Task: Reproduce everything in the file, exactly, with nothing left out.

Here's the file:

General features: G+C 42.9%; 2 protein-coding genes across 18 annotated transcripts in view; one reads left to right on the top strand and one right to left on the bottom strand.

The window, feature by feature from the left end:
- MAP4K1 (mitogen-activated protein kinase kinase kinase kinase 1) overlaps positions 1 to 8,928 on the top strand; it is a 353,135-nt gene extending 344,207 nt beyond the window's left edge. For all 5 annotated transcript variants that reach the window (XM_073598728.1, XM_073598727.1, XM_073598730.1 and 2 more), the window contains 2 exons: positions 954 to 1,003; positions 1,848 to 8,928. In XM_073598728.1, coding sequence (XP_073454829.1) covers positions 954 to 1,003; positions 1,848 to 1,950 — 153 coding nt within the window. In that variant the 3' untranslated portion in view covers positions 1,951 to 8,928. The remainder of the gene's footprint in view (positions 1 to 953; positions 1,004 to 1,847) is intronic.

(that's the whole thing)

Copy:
General features: G+C 42.9%; 2 protein-coding genes across 18 annotated transcripts in view; one reads left to right on the top strand and one right to left on the bottom strand.

The window, feature by feature from the left end:
- MAP4K1 (mitogen-activated protein kinase kinase kinase kinase 1) overlaps positions 1 to 8,928 on the top strand; it is a 353,135-nt gene extending 344,207 nt beyond the window's left edge. For all 5 annotated transcript variants that reach the window (XM_073598728.1, XM_073598727.1, XM_073598730.1 and 2 more), the window contains 2 exons: positions 954 to 1,003; positions 1,848 to 8,928. In XM_073598728.1, coding sequence (XP_073454829.1) covers positions 954 to 1,003; positions 1,848 to 1,950 — 153 coding nt within the window. In that variant the 3' untranslated portion in view covers positions 1,951 to 8,928. The remainder of the gene's footprint in view (positions 1 to 953; positions 1,004 to 1,847) is intronic.